Delphi_Technique - Predictive Analysis: The Delphi Method...

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Predictive Analysis: The Delphi Method The Delphi Method is one of several analytic techniques used to make estimates or predict future human behavior or human conditions. The Delphi Method takes its name from the legend of the Oracle at Delphi in ancient Greece. According to the legend, those wishing to gain a glimpse into the future would gather in a special chamber deep within a temple dedicated to the god Apollo located in the coastal town of Delphi. The crowd would listen to “the Pythia,” a woman, obviously in an entranced state, perched on a three-legged stool, who channeled prophetic messages from the deity through the temple’s priests. The priests translated the Pythia’s otherwise unintelligible utterances. Thus, the ancient priests were the “experts” in interpreting the Pythia’s messages about the future. (Note: Recent scientific investigation reveals that the Pythia’s entranced state could have been due to gaseous emissions along tectonic fault lines in the Delphi region—whether the oracle could see the future is another matter.) The Delphi Method of estimation or prediction is also based on asking the “experts” about the future. Its central assumption offers that the collective judgment and wisdom of several experts is better than the estimates and predictions of any one expert. Developed originally by the RAND Corporation, the Delphi Method is a technique for eliciting and combining judgments systematically from a group of experts. The basic Delphi Method begins with a series of first round questions asked individually of experts on the subject. The experts submit their judgments. The results of the first round judgments are then tabulated and the results sent back to the experts for modification. In essence, the experts are asked in the second round to reevaluate their original judgments in light of the average estimates calculated in the first round. This procedure of reevaluation is continued for several rounds until a fairly high degree of consensus is reached, or until the experts no longer modify their previous estimates. The Delphi Method questions are commonly transmitted as part of a mail survey. Following normal procedures for constructing survey questions, the researcher must ensure that questions provide good operational measures of the concepts they are trying to estimate or predict. If possible, it is best to use interval or ordinal measured questions to facilitate returning measures of central tendency (mode, median, mean) to the experts in subsequent rounds. The use of Likert, Gutmann, or other scales for question answers is common. In the second round of the survey, the experts are normally given only the measures of central tendency for the answers to the questions in the first round, and asked to explain in detail when their second round judgments (answers) differ substantially from the first round’s measures of central tendency. This same procedure, asking for details of why subsequent judgments differ widely from the previous round’s measures of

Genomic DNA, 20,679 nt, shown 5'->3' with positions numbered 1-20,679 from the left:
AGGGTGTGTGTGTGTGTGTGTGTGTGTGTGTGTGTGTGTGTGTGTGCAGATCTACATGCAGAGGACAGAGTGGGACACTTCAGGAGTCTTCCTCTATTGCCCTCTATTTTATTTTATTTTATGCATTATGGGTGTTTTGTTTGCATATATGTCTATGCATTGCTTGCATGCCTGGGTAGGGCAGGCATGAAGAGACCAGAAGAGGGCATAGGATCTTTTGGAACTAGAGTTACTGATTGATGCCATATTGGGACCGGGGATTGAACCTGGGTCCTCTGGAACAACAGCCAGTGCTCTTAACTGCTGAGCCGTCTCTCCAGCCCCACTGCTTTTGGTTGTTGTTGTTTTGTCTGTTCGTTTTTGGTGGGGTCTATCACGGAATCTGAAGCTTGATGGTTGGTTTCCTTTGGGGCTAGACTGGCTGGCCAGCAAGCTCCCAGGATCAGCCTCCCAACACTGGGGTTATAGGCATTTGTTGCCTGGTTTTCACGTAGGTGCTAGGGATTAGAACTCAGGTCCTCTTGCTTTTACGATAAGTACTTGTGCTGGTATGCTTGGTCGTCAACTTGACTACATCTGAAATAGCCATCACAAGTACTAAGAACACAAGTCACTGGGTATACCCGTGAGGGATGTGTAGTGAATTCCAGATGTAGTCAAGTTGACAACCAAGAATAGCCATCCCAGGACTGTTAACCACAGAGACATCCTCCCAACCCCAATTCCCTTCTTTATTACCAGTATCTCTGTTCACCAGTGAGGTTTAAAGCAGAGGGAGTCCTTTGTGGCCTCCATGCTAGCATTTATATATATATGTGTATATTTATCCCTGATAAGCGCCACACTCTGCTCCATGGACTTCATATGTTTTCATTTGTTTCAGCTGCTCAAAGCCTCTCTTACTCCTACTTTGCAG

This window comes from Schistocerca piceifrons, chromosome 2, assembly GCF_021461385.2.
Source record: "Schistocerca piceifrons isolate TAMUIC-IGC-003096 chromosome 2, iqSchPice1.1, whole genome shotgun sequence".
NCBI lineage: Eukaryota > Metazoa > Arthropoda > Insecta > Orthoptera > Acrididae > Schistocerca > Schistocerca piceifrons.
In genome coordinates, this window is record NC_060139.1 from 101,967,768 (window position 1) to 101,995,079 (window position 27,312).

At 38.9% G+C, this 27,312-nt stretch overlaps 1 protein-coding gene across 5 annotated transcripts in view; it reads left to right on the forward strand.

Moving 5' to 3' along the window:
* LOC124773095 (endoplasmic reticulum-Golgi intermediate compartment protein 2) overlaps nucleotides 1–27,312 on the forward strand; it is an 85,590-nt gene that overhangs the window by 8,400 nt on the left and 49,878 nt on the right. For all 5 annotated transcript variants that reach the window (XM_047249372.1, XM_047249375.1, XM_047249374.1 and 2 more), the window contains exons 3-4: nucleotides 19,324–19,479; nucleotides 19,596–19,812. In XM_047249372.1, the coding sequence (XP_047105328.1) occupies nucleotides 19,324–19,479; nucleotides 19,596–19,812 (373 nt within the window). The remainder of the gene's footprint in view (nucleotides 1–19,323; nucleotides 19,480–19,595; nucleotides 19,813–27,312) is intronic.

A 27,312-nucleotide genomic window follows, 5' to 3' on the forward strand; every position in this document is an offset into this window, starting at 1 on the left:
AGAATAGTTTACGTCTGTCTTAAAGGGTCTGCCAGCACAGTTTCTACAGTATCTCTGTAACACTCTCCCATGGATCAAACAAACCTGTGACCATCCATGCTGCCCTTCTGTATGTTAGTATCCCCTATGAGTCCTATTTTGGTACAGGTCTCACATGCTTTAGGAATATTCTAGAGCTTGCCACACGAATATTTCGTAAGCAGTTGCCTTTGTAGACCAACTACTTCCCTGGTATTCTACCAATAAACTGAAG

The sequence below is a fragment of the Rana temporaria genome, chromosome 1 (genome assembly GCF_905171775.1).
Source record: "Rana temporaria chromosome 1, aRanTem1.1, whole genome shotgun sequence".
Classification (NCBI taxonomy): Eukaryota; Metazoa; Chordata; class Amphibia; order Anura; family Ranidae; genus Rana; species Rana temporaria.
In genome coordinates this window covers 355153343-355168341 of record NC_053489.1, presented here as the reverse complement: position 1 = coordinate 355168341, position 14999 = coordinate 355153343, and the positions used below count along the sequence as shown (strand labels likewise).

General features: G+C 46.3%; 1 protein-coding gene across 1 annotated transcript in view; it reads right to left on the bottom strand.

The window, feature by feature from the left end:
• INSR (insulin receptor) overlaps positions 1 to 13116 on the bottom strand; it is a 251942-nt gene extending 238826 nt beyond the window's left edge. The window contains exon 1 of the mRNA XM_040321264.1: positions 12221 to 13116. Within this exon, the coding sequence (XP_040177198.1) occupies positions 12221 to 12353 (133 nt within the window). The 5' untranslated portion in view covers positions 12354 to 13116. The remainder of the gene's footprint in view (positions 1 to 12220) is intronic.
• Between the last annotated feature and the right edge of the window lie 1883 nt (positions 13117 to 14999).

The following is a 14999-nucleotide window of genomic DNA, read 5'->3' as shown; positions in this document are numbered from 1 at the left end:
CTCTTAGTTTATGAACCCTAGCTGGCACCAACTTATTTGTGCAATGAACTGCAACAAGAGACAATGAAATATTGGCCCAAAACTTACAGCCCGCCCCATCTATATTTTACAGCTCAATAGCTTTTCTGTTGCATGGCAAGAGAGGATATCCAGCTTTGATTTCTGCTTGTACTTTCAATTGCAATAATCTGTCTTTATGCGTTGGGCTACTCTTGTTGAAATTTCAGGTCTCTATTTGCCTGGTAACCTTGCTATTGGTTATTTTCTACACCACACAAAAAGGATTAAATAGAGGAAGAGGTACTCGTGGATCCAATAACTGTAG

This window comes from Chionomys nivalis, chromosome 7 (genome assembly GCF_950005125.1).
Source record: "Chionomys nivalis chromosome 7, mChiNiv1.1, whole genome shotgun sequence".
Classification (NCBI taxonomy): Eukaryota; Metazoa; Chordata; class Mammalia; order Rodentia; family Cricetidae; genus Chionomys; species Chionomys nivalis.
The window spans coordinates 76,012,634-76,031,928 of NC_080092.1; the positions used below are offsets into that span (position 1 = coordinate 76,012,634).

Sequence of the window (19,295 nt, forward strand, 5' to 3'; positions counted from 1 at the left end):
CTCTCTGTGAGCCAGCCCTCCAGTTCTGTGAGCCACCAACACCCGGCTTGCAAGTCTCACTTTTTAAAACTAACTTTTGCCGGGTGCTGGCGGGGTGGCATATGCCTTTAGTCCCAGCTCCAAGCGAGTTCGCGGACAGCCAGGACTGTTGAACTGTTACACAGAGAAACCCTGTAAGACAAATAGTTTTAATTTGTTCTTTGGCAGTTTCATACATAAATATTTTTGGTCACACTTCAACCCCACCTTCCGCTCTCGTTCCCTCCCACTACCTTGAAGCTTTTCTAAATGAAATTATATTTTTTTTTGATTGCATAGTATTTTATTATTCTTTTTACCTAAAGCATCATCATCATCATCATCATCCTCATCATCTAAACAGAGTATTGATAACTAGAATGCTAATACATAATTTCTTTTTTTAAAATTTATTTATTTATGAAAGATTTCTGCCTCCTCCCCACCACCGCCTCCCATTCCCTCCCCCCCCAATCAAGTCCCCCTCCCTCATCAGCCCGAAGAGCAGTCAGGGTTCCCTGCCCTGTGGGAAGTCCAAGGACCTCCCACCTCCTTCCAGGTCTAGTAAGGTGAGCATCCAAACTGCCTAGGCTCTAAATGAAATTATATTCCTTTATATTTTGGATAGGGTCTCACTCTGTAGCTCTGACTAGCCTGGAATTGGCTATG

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This note was uploaded on 08/08/2010 for the course HLS 401 taught by Professor Dr.collier during the Fall '09 term at E. Kentucky.

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Delphi_Technique - Predictive Analysis: The Delphi Method...

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